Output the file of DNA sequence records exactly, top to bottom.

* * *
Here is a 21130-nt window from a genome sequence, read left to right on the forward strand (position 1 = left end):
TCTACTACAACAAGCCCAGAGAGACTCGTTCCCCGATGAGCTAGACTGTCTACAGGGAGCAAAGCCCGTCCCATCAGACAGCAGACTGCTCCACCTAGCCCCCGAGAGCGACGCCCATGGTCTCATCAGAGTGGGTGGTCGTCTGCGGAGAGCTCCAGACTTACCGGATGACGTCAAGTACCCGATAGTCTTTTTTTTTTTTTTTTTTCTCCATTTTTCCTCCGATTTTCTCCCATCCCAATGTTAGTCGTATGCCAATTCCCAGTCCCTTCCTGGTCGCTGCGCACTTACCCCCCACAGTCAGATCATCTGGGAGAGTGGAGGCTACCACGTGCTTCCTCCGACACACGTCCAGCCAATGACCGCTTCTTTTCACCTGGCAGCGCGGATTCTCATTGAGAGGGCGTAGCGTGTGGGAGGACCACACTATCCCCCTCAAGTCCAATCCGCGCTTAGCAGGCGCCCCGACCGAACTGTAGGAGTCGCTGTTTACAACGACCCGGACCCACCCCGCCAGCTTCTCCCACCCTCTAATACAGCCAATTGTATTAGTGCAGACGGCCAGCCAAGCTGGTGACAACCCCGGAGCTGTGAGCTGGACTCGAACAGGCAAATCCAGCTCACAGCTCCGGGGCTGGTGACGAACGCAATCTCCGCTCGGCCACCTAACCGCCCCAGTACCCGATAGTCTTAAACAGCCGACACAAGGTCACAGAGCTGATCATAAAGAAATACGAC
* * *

Here is a 21130-nt window from a genome sequence, read left to right on the forward strand (position 1 = left end):
TCTACTACAACAAGCCCAGAGAGACTCGTTCCCCGATGAGCTAGACTGTCTACAGGGAGCAAAGCCCGTCCCATCAGACAGCAGACTGCTCCACCTAGCCCCCGAGAGCGACGCCCATGGTCTCATCAGAGTGGGTGGTCGTCTGCGGAGAGCTCCAGACTTACCGGATGACGTCAAGTACCCGATAGTCTTTTTTTTTTTTTTTTTTCTCCATTTTTCCTCCGATTTTCTCCCATCCCAATGTTAGTCGTATGCCAATTCCCAGTCCCTTCCTGGTCGCTGCGCACTTACCCCCCACAGTCAGATCATCTGGGAGAGTGGAGGCTACCACGTGCTTCCTCCGACACACGTCCAGCCAATGACCGCTTCTTTTCACCTGGCAGCGCGGATTCTCATTGAGAGGGCGTAGCGTGTGGGAGGACCACACTATCCCCCTCAAGTCCAATCCGCGCTTAGCAGGCGCCCCGACCGAACTGTAGGAGTCGCTGTTTACAACGACCCGGACCCACCCCGCCAGCTTCTCCCACCCTCTAATACAGCCAATTGTATTAGTGCAGACGGCCAGCCAAGCTGGTGACAACCCCGGAGCTGTGAGCTGGACTCGAACAGGCAAATCCAGCTCACAGCTCCGGGGCTGGTGACGAACGCAATCTCCGCTCGGCCACCTAACCGCCCCAGTACCCGATAGTCTTAAACAGCCGACACAAGGTCACAGAGCTGATCATAAAGAAATACGAC